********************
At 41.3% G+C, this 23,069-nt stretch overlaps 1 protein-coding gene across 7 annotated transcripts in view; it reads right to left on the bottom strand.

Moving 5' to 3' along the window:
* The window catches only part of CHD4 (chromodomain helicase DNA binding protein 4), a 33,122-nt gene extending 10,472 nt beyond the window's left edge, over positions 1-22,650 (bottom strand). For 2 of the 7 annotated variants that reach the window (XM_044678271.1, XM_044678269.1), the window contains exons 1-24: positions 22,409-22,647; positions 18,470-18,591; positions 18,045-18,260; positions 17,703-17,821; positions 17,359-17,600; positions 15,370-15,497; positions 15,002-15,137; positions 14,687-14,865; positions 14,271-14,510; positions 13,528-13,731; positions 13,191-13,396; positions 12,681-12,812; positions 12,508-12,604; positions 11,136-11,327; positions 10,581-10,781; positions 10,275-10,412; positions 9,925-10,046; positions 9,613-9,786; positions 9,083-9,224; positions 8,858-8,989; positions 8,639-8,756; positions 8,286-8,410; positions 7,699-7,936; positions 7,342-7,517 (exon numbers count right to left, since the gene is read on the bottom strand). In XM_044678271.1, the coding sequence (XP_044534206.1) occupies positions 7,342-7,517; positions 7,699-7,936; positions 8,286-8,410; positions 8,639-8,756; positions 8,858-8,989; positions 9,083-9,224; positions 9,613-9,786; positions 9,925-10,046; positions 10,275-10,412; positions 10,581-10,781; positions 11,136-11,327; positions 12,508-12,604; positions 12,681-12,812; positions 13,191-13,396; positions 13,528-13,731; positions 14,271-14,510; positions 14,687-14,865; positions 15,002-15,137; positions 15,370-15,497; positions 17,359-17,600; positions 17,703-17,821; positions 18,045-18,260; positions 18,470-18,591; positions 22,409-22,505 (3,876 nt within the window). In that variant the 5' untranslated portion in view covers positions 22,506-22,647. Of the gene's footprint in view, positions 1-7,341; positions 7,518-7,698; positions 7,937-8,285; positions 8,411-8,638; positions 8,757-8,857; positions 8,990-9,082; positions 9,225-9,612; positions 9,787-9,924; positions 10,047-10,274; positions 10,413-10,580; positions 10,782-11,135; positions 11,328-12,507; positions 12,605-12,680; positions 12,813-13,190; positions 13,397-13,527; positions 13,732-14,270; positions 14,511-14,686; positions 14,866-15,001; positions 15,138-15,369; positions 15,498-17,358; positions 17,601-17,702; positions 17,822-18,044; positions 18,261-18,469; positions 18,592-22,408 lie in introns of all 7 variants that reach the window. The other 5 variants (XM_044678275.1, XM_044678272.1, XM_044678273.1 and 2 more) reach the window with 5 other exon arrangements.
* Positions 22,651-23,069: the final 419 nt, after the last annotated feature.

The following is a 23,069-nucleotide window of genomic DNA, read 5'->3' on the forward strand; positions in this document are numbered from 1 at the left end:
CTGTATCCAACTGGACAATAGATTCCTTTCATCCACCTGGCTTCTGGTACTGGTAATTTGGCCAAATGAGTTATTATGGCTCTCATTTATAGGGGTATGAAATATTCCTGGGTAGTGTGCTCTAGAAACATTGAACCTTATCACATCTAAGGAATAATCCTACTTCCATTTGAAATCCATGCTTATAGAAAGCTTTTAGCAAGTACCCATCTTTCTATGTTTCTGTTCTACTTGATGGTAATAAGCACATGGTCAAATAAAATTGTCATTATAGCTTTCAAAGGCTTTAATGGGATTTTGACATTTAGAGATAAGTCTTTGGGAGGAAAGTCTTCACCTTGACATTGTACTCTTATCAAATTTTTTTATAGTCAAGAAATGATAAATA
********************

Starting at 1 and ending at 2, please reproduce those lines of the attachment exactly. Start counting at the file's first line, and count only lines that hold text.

At 41.3% G+C, this 23,069-nt stretch overlaps 1 protein-coding gene across 7 annotated transcripts in view; it reads right to left on the bottom strand.

Moving 5' to 3' along the window: